If you like stories filled with haunting prose, spooky settings, brooding characters and a grim-dark vibe, chances are that you have a soft spot for Gothic literature.
The genre’s roots can be traced back to works such as Horace Walpole’s The Castle of Otranto (1764) and Ann Radcliffe’s Mysteries of Udolpho (1794), while other elements of Gothic fiction show up in Mary Shelley’s Frankenstein (1818), Charlotte Bronte’s Jane Eyre (1847) and in the unsettling stories of Shirley Jackson, among several other noted writers.
From the supernatural and terrifying tales of Edgar Allan Poe to mystery thrillers such as Daphne du Maurier’s Rebecca (1938), Gothic novels probe into the shadowy aspects of one’s psyche, revealing that more often than not, the real monsters aren’t ghosts or ghouls but humans themselves.
While the genre has erstwhile been dominated by white authors, the macabre aesthetics and dark themes are also brilliantly explored in the novels by several writers of color, some of which are discussed below.
Garcia’s Mexican Gothic is a gorgeously-written and hugely enjoyable novel.
It combines all the staples of Gothic fiction—a sprawling manor in the countryside, a young woman on her own, incestuous secrets and a cast of sinister characters—into a thrilling tale that offers a scathing critique of colonialism and eugenics.
The Hacienda is Isabel Cañas’ debut novel, set in the aftermath of the Mexican War of Independence.
Beatriz is the daughter of a disgraced general, who agrees to be the second wife of Don Rodolfo whose first wife has, unsurprisingly, died rather suddenly and mysteriously. Beatriz has her own hacienda, but of course, the menacing house itself is concealing a few secrets…
Indra Das’ Lambda award-winning novel, The Devourers is an inventive twist on werewolf (and shape-shifting) narratives.
Alok is a professor of history whose humdrum life changes when he is approached by a man claiming to be a "half-werewolf." The stranger regales Alok with a tale, and enlists him to transcribe some manuscripts. As Alok dives deeper into those papers, he is pulled into a terrifying tale about love and loyalty, possession and heartbreak.
From the Mughal Empire to contemporary Kolkata, the novel deftly straddles the different time periods, while weaving folklore and history into a stunning and visceral meditation on gender, violence and loneliness.
Even though Sethe has escaped her former life of slavery, she isn’t free—she is still haunted by the traumatic memories of the past and the malevolent ghost of her unnamed baby.
A gripping narrative about grappling with grief and the psychological bequest of slavery, Toni Morrison’s Beloved is a disturbing but unforgettable read.
The Ghost Bride
After her father loses his fortune, Li Lan’s marital prospects are severely affected. So, instead, she becomes a ‘ghost bride’—a practice to appease a restless spirit—for the deceased son of the wealthy Lim family.
Yangsze Choo’s debut, The Ghost Bride is a lovely historical fiction novel. It combines Chinese and Malayan folklore, with some vividly dreamy settings and a stirring romance.
White Is for Witching
If you’re a fan of enchanting, stream-of-consciousness prose, unreliable narrators and multi-layered narratives, White is for Witching by Nigerian-British writer Helen Oyeyemi is sure to dazzle you with its tragic story about the Silver family.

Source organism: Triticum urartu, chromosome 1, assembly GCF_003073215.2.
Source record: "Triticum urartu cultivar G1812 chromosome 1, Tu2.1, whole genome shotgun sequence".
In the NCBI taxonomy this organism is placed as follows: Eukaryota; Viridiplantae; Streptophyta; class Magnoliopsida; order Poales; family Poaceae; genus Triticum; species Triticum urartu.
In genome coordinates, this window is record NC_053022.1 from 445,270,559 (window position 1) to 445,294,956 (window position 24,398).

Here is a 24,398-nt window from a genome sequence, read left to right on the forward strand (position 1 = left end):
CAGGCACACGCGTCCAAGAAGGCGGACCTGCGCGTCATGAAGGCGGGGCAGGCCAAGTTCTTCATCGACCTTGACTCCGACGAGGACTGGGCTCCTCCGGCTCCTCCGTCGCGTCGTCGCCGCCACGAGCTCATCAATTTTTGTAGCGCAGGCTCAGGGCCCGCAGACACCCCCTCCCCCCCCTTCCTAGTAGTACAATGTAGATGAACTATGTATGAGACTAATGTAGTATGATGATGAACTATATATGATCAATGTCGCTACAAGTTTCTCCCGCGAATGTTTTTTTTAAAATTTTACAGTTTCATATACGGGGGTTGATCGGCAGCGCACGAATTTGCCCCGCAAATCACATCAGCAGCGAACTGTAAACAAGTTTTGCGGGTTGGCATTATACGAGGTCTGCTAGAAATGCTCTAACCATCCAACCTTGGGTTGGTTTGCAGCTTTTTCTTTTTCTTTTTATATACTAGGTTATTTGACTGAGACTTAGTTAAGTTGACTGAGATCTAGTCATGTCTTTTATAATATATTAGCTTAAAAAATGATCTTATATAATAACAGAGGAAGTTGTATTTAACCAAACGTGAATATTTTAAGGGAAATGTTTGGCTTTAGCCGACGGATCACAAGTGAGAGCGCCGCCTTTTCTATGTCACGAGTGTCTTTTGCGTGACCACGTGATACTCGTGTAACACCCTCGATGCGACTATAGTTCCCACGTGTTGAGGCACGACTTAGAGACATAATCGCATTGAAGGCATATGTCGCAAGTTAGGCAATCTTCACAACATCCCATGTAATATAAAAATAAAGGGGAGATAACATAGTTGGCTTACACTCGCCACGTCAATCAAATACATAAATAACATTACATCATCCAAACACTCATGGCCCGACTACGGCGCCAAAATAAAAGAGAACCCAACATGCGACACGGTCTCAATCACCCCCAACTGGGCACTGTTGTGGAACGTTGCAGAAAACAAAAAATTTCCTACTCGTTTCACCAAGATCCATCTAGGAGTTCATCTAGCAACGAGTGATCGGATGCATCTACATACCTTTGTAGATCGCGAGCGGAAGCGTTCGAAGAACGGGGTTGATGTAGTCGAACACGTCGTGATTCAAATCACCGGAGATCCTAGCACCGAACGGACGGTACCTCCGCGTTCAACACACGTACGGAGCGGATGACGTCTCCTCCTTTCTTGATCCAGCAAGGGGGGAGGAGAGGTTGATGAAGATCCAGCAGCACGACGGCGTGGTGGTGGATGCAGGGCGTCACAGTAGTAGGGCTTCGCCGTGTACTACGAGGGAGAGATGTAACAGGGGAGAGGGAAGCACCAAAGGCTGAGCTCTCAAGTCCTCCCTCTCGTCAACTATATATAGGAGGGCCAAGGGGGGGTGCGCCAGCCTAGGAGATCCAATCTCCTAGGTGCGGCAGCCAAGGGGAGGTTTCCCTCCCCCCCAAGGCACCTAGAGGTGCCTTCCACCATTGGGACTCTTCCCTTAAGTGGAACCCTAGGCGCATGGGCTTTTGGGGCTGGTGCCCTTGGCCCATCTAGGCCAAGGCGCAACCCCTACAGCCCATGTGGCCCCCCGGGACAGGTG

Miranda Silver has pica, a rare eating disorder that leaves her with a hunger for chalk, while Eliot, her twin, is hungry to get away from the oppressive house he has grown up in.
But the haunted house itself has a way of holding the characters—and the reader—captive.
The Book Eaters
Several Gothic classics feature the salient trope of a passive and helpless woman, unable to escape or negotiate with the patriarchal confines of her existence. So, it isn’t a surprise that a lot of contemporary Gothic and dark fantasy novels (written by women) strive to give female characters more agency and control in their lives.
In that light, Sunyi Dean’s mesmerizing debut focuses heavily on motherhood, monstrosity and domestic violence. The novel’s protagonist, Devon, is a survivor of domestic violence and a "book eater" (a creature that literally consumes books for sustenance) who is on the run with her son, Cai.
Raised on a steady diet of fairytales and romantic notions, Devon slowly questions the stories she has grown up with and rebels against her patriarchal family that has tried viciously to control and contain her.
Elsa Park is a Korean-American particle physicist who studies neutrinos; despite the distance that she has put between her family and herself, she is still haunted by her mother’s folktales.
Angela Mi Young Hur’s Folklorn is a darkly speculative novel that delves into intergenerational trauma, mental illness and Korean myths to tell a story that will resonate strongly with female readers who are still struggling to escape the legacy of toxic upbringing and familial demons.
The Ballad of Black Tom
Technically a novella, The Ballad of Black Tom deliciously mixes Lovecraftian horror and historical fiction. Set in Harlem in the 1920s, the story follows Thomas Tester as he hustles his way through life until a book delivery to a sorceress opens up a strange and macabre world.
If you’re looking for something short, Victor LaValle’s book that richly tackles xenophobia, racism and other topical issues, is a creepy and wondrous read that can be finished in a single evening.
Finally, if you’re in the mood for something YA, you can check out Catherine Yu’s vampire horror novel, Direwood.
When Fiona, the elder sister of sixteen-year-old Aja, inexplicably disappears, young Aja has to befriend and bargain with Padraic, a charismatic vampire, to find her sibling. But soon enough, she gets sucked into some vampiric drama.
Filled with some gore and 90s nostalgia, Catherine Yu’s novel is a fun and engaging romp.